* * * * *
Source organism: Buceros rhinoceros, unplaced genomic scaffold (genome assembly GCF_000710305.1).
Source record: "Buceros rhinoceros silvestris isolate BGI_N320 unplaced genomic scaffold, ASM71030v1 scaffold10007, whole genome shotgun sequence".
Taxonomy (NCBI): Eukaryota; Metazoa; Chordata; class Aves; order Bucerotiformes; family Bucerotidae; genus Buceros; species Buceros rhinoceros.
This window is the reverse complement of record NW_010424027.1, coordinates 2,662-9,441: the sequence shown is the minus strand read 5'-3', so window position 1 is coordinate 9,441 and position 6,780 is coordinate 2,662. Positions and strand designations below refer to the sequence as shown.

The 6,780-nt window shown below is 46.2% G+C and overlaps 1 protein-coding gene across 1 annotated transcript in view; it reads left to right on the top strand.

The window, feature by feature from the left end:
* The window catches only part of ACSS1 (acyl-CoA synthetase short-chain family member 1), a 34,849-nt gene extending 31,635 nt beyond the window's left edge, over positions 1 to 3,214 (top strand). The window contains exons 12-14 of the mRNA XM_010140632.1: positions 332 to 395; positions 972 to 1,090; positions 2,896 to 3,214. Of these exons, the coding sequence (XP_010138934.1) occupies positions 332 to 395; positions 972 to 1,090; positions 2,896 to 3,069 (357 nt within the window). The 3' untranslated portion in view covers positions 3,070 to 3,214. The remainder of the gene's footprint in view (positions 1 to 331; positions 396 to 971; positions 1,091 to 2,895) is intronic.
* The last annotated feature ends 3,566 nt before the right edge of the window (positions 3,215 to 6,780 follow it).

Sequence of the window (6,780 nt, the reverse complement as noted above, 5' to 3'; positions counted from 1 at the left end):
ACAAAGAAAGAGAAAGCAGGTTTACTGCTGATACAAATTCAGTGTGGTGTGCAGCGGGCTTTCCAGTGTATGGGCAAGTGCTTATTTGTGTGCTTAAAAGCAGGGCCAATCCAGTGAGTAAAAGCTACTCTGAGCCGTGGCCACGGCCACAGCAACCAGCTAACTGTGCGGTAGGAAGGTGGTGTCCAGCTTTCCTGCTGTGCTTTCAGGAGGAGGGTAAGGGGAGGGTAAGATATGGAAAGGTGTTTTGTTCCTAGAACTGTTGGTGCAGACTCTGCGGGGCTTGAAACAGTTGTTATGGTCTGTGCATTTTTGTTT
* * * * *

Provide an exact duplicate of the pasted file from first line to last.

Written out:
Source organism: Buceros rhinoceros, unplaced genomic scaffold (genome assembly GCF_000710305.1).
Source record: "Buceros rhinoceros silvestris isolate BGI_N320 unplaced genomic scaffold, ASM71030v1 scaffold10007, whole genome shotgun sequence".
Taxonomy (NCBI): Eukaryota; Metazoa; Chordata; class Aves; order Bucerotiformes; family Bucerotidae; genus Buceros; species Buceros rhinoceros.
This window is the reverse complement of record NW_010424027.1, coordinates 2,662-9,441: the sequence shown is the minus strand read 5'-3', so window position 1 is coordinate 9,441 and position 6,780 is coordinate 2,662. Positions and strand designations below refer to the sequence as shown.

The 6,780-nt window shown below is 46.2% G+C and overlaps 1 protein-coding gene across 1 annotated transcript in view; it reads left to right on the top strand.

The window, feature by feature from the left end:
* The window catches only part of ACSS1 (acyl-CoA synthetase short-chain family member 1), a 34,849-nt gene extending 31,635 nt beyond the window's left edge, over positions 1 to 3,214 (top strand). The window contains exons 12-14 of the mRNA XM_010140632.1: positions 332 to 395; positions 972 to 1,090; positions 2,896 to 3,214. Of these exons, the coding sequence (XP_010138934.1) occupies positions 332 to 395; positions 972 to 1,090; positions 2,896 to 3,069 (357 nt within the window). The 3' untranslated portion in view covers positions 3,070 to 3,214. The remainder of the gene's footprint in view (positions 1 to 331; positions 396 to 971; positions 1,091 to 2,895) is intronic.
* The last annotated feature ends 3,566 nt before the right edge of the window (positions 3,215 to 6,780 follow it).

Sequence of the window (6,780 nt, the reverse complement as noted above, 5' to 3'; positions counted from 1 at the left end):
ACAAAGAAAGAGAAAGCAGGTTTACTGCTGATACAAATTCAGTGTGGTGTGCAGCGGGCTTTCCAGTGTATGGGCAAGTGCTTATTTGTGTGCTTAAAAGCAGGGCCAATCCAGTGAGTAAAAGCTACTCTGAGCCGTGGCCACGGCCACAGCAACCAGCTAACTGTGCGGTAGGAAGGTGGTGTCCAGCTTTCCTGCTGTGCTTTCAGGAGGAGGGTAAGGGGAGGGTAAGATATGGAAAGGTGTTTTGTTCCTAGAACTGTTGGTGCAGACTCTGCGGGGCTTGAAACAGTTGTTATGGTCTGTGCATTTTTGTTT